I cannot understand how people are putting him in the same sentence as Greinke when he has never thrown 200 innings in a season.

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  27. bSpittle says:

    The yankees would be nuts to balk at trading Montero for Liriano

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    • NEPP says:

      If I were the Yankees, I’d make that trade in a heartbeat. As great a prospect as Montero is, he’s basically a 1B/DH only. He wont be a catcher, not at the MLB level. He’s terrible defensively.

      Liriano is a very good LH pitcher and they NEED another starter if they want to go deep in the playoffs this year. 2 years of Liriano and the fact that they can easily afford to extend him before he hits the open market all for a DH/1B prospect (and both those positions are completely filled on their MLB roster?

      Not a hard decision if you’re Cashman.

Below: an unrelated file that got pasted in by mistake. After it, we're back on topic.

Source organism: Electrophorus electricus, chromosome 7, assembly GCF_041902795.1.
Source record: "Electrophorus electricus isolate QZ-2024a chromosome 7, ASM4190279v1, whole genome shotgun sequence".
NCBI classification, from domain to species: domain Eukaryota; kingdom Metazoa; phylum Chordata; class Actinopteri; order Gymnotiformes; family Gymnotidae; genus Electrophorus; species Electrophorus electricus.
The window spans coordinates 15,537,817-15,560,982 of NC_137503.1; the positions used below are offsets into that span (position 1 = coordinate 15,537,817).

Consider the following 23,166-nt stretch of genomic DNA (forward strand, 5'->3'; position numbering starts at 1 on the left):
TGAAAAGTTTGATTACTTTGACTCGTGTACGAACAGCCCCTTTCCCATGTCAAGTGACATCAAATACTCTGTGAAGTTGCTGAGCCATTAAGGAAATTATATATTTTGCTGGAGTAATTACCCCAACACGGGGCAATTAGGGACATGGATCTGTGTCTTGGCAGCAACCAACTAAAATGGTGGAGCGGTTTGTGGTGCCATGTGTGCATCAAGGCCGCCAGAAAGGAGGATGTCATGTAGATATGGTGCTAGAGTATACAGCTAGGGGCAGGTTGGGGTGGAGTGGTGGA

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      • Preston says:

        Montero is a catcher. Scouts keep trying to say otherwise but the only people that count are the Yankees and they want him to catch. He will be no worse than a Victor Martinez or Jorge Posada. Maybe when he’s 30 he won’t be able to catch anymore and become a DH/1B but currently with his bat catching 120 games and DHing some he’ll be very productive. I’d still probably trade him for Liriano though.

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      • NEPP says:

        Or perhaps the Yankees are keeping him behind the plate to keep his trade value higher.

        If all the scouts who have watched him play agree he’s absolutely brutal behind the plate, they’re probably onto something.